Where did you grow up?
I was born and raised in Plateau State where I had my primary and secondary education. I went further to the Polytechnic of Kaduna. After marriage, I went to Lagos State University.
What did you study at the Lagos State University?
I had B.A in English; at Kaduna Polytechnic, I studied purchasing and supply.
When and how did you meet your husband?
I met my husband (now late) while I was at the Kaduna Polytechnic, studying purchasing and supply. He was a part-time lecturer and also worked in the works department. Although he never took my class on any course, we met on the campus in 1984.
At what point did you decide he was the man for you?
He started by chatting me up. I even thought he had forgotten all about me because I had forgotten him. But that fateful day, four months after, he came. Then I was living with my uncle in kabala. From the first day I met him, he was eager to visit me. But I told him my uncle didn’t accommodate visitors or strangers. That day, he visited despite having warned him about my uncle likely to be around. He assured me he was bold enough and that being in a polytechnic, I was no longer a child. Besides, he just told my uncle he was a friend. We got talking afterwards, and he said he couldn’t get over me after our first meeting. I think that was what attracted me to him. And that was how it started.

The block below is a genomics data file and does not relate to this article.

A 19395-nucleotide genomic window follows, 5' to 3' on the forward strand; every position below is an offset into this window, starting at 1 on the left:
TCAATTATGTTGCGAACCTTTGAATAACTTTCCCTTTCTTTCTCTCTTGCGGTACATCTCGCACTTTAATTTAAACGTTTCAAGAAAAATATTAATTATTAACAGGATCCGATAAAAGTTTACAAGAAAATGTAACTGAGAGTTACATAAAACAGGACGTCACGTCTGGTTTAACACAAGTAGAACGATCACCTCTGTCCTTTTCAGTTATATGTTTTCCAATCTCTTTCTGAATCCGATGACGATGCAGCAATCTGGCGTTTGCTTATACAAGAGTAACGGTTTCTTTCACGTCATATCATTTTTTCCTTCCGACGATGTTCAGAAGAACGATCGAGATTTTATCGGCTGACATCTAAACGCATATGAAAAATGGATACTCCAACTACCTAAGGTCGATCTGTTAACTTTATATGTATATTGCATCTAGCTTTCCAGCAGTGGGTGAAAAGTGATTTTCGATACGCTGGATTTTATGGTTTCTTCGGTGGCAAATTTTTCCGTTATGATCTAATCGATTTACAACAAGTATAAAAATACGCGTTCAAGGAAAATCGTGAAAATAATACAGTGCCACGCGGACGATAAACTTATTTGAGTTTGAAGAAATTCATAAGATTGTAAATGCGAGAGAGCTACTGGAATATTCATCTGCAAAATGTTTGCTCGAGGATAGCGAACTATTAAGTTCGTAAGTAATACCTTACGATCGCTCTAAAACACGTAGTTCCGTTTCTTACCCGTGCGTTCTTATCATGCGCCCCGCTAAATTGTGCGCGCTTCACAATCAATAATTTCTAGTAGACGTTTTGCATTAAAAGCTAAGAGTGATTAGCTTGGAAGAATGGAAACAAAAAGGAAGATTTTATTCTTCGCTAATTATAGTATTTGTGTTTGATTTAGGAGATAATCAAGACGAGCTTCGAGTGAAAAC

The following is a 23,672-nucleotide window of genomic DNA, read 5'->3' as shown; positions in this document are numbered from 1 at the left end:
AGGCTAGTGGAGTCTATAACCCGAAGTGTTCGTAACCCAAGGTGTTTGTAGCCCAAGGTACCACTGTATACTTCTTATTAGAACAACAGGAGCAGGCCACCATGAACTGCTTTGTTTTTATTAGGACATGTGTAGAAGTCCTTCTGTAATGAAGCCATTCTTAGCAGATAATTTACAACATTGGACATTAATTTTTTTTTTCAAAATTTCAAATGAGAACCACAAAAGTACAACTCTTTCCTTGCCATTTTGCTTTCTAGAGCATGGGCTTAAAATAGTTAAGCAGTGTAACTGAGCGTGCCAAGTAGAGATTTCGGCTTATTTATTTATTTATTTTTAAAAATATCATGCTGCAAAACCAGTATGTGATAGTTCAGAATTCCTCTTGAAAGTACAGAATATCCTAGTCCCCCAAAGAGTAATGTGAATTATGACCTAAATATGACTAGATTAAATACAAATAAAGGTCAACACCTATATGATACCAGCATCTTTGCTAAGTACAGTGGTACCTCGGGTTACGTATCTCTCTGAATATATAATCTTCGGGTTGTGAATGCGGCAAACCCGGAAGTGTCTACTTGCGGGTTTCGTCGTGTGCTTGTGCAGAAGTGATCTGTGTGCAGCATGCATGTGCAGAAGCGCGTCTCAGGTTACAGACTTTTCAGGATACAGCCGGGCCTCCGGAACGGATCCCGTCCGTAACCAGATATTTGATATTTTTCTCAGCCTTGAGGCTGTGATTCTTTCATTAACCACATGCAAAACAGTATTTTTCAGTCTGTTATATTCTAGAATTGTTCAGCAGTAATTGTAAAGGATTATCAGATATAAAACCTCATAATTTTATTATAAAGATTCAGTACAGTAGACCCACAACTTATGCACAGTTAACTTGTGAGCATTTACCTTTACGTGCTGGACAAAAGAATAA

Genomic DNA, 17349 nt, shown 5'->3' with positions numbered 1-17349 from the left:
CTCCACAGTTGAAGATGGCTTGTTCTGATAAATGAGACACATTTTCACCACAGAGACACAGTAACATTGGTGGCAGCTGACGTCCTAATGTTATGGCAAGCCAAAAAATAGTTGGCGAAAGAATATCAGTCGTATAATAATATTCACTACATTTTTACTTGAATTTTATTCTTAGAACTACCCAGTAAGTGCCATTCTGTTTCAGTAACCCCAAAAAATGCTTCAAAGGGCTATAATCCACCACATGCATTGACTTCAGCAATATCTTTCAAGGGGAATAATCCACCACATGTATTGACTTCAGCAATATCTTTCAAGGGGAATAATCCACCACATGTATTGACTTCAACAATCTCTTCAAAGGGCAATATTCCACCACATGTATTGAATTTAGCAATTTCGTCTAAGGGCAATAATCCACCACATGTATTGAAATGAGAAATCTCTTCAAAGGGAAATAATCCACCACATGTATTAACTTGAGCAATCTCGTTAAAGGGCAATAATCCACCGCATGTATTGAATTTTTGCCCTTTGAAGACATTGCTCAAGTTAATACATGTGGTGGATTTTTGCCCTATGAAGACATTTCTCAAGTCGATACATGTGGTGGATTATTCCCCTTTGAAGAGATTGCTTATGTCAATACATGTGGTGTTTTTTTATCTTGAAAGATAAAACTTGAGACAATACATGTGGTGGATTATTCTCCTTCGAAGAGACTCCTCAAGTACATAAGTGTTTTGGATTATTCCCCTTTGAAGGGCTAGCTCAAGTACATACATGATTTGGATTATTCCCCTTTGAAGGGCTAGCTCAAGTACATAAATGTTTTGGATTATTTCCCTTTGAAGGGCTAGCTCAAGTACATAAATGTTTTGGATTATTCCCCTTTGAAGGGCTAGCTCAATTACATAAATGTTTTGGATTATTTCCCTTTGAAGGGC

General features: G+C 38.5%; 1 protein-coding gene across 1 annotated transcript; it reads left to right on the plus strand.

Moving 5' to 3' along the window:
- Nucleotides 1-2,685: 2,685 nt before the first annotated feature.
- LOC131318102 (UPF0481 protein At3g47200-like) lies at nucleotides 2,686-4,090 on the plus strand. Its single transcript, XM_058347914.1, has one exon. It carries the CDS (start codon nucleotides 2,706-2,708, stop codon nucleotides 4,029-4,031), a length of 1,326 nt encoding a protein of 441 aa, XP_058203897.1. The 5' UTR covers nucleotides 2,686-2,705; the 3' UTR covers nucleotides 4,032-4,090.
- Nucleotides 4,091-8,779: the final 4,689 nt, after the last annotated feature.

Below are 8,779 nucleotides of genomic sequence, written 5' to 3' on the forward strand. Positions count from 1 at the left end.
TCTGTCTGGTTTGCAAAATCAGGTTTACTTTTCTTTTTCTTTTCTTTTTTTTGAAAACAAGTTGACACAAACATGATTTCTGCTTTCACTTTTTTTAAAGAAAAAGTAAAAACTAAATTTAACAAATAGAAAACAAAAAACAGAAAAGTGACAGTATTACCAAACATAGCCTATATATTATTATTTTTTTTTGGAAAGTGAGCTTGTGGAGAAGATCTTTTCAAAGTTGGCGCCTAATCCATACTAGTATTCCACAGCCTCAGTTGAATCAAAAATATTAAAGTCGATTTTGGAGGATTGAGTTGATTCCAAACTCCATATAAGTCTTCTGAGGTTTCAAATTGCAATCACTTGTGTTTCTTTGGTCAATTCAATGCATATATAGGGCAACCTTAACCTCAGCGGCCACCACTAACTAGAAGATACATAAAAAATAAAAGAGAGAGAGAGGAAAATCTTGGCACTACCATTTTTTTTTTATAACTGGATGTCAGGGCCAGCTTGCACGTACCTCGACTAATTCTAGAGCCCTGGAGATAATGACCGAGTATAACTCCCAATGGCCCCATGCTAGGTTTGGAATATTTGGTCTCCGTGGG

At what point did you decide to marry him? Did he have striking features you admired?
My husband was a very lovable character. My husband was very romantic. He prepared meals for me – even sometimes while I was around he would offer to do the cooking. He was always proud to show me his culinary skills. After getting out of a failed marriage, he wanted to be sure of what he was doing. He did not want another failed marriage. So, that actually guided us because he was a bit careful on his own part. I was too.
Women generally don’t want to marry a man who has been in a failed marriage; why did you opt for such a man?